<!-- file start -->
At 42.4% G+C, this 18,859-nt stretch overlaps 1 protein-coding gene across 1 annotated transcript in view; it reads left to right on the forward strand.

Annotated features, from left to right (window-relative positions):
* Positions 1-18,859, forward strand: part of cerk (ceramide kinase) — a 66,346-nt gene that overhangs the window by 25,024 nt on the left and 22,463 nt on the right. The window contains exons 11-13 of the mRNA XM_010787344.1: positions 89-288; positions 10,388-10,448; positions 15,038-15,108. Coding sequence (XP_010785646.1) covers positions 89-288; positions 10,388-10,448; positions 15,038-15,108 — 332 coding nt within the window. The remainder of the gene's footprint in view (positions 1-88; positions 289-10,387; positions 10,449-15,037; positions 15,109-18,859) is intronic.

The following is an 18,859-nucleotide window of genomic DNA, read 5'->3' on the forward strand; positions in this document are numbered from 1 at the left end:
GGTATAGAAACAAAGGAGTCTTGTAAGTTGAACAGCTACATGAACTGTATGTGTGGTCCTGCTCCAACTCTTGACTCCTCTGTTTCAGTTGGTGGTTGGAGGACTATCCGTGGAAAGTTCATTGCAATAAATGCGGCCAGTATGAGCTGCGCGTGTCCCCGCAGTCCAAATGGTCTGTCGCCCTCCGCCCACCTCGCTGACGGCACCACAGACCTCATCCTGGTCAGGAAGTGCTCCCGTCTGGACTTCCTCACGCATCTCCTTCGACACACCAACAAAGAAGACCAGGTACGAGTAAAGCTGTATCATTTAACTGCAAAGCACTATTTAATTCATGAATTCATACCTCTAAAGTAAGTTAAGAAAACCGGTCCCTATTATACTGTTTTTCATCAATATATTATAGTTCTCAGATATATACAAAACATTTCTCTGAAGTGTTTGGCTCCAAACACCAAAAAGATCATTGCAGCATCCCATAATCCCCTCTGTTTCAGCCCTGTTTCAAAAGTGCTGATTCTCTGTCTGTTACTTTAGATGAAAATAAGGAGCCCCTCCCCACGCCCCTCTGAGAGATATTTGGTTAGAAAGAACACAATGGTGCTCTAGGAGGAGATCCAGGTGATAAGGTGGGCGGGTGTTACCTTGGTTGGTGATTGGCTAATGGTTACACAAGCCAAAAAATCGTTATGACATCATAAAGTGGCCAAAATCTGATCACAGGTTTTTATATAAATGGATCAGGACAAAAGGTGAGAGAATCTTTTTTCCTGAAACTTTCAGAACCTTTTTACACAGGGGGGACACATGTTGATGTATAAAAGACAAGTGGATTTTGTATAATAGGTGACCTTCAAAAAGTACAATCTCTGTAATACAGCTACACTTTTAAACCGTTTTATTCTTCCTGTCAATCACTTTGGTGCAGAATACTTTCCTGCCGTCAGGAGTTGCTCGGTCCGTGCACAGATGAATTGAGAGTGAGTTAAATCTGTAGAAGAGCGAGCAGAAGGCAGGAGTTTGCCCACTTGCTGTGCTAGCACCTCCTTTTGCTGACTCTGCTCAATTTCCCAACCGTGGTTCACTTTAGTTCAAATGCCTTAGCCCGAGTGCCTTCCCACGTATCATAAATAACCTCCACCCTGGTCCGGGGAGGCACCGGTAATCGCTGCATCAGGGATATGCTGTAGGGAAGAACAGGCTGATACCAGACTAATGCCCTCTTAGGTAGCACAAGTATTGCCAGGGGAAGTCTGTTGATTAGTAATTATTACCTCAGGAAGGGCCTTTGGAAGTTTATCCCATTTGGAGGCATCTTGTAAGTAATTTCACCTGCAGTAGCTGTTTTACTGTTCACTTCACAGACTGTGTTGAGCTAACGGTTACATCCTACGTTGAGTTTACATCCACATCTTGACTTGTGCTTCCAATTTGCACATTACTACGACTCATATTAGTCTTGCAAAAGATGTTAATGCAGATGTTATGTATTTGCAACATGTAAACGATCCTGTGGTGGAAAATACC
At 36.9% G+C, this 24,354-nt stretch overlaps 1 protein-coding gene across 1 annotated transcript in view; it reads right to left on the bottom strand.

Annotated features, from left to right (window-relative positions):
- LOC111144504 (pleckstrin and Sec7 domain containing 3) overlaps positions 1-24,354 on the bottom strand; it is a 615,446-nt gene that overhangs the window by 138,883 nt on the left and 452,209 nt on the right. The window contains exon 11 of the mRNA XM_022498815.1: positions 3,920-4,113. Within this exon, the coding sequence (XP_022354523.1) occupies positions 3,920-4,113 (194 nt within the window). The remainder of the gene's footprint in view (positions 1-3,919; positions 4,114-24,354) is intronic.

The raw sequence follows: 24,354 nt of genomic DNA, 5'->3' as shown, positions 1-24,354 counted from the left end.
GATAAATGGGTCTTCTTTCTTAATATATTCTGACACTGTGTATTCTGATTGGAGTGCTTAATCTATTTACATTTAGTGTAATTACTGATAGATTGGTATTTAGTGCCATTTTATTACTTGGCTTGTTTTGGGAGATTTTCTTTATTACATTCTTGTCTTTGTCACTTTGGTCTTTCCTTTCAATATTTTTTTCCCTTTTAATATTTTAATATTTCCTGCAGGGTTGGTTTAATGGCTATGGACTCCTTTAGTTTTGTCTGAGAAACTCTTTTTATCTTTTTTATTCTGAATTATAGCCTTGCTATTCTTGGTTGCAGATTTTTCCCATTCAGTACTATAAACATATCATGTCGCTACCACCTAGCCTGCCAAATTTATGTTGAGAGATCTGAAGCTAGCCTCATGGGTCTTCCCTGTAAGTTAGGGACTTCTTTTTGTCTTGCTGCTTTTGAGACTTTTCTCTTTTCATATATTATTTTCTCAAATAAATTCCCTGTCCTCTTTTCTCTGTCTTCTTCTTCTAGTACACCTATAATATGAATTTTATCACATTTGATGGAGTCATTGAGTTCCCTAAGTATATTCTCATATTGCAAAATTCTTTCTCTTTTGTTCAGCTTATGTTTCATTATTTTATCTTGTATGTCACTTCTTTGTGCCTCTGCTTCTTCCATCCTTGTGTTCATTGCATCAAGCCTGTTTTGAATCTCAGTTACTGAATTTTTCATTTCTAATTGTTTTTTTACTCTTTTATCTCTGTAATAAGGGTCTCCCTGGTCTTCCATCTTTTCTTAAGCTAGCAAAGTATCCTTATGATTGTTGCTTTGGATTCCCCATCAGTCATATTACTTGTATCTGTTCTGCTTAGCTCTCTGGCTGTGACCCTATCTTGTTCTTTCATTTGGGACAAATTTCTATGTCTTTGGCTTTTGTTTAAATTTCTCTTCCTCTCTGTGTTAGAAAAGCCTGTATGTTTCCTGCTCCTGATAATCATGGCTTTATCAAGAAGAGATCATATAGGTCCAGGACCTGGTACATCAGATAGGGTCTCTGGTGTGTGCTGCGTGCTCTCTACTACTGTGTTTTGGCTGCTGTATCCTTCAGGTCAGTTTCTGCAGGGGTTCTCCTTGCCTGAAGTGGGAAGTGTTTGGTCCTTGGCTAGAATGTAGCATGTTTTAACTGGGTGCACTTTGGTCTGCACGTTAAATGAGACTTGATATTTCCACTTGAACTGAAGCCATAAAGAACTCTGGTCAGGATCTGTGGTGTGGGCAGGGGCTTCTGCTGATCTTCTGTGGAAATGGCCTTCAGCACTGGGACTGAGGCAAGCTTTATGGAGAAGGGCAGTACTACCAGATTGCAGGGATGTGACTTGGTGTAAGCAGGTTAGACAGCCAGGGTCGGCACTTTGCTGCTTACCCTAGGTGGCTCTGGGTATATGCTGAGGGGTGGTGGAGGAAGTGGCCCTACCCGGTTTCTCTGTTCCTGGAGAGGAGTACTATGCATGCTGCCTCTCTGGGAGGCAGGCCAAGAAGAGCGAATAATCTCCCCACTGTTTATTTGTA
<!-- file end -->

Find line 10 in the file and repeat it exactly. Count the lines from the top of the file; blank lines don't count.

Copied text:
GATAAATGGGTCTTCTTTCTTAATATATTCTGACACTGTGTATTCTGATTGGAGTGCTTAATCTATTTACATTTAGTGTAATTACTGATAGATTGGTATTTAGTGCCATTTTATTACTTGGCTTGTTTTGGGAGATTTTCTTTATTACATTCTTGTCTTTGTCACTTTGGTCTTTCCTTTCAATATTTTTTTCCCTTTTAATATTTTAATATTTCCTGCAGGGTTGGTTTAATGGCTATGGACTCCTTTAGTTTTGTCTGAGAAACTCTTTTTATCTTTTTTATTCTGAATTATAGCCTTGCTATTCTTGGTTGCAGATTTTTCCCATTCAGTACTATAAACATATCATGTCGCTACCACCTAGCCTGCCAAATTTATGTTGAGAGATCTGAAGCTAGCCTCATGGGTCTTCCCTGTAAGTTAGGGACTTCTTTTTGTCTTGCTGCTTTTGAGACTTTTCTCTTTTCATATATTATTTTCTCAAATAAATTCCCTGTCCTCTTTTCTCTGTCTTCTTCTTCTAGTACACCTATAATATGAATTTTATCACATTTGATGGAGTCATTGAGTTCCCTAAGTATATTCTCATATTGCAAAATTCTTTCTCTTTTGTTCAGCTTATGTTTCATTATTTTATCTTGTATGTCACTTCTTTGTGCCTCTGCTTCTTCCATCCTTGTGTTCATTGCATCAAGCCTGTTTTGAATCTCAGTTACTGAATTTTTCATTTCTAATTGTTTTTTTACTCTTTTATCTCTGTAATAAGGGTCTCCCTGGTCTTCCATCTTTTCTTAAGCTAGCAAAGTATCCTTATGATTGTTGCTTTGGATTCCCCATCAGTCATATTACTTGTATCTGTTCTGCTTAGCTCTCTGGCTGTGACCCTATCTTGTTCTTTCATTTGGGACAAATTTCTATGTCTTTGGCTTTTGTTTAAATTTCTCTTCCTCTCTGTGTTAGAAAAGCCTGTATGTTTCCTGCTCCTGATAATCATGGCTTTATCAAGAAGAGATCATATAGGTCCAGGACCTGGTACATCAGATAGGGTCTCTGGTGTGTGCTGCGTGCTCTCTACTACTGTGTTTTGGCTGCTGTATCCTTCAGGTCAGTTTCTGCAGGGGTTCTCCTTGCCTGAAGTGGGAAGTGTTTGGTCCTTGGCTAGAATGTAGCATGTTTTAACTGGGTGCACTTTGGTCTGCACGTTAAATGAGACTTGATATTTCCACTTGAACTGAAGCCATAAAGAACTCTGGTCAGGATCTGTGGTGTGGGCAGGGGCTTCTGCTGATCTTCTGTGGAAATGGCCTTCAGCACTGGGACTGAGGCAAGCTTTATGGAGAAGGGCAGTACTACCAGATTGCAGGGATGTGACTTGGTGTAAGCAGGTTAGACAGCCAGGGTCGGCACTTTGCTGCTTACCCTAGGTGGCTCTGGGTATATGCTGAGGGGTGGTGGAGGAAGTGGCCCTACCCGGTTTCTCTGTTCCTGGAGAGGAGTACTATGCATGCTGCCTCTCTGGGAGGCAGGCCAAGAAGAGCGAATAATCTCCCCACTGTTTATTTGTA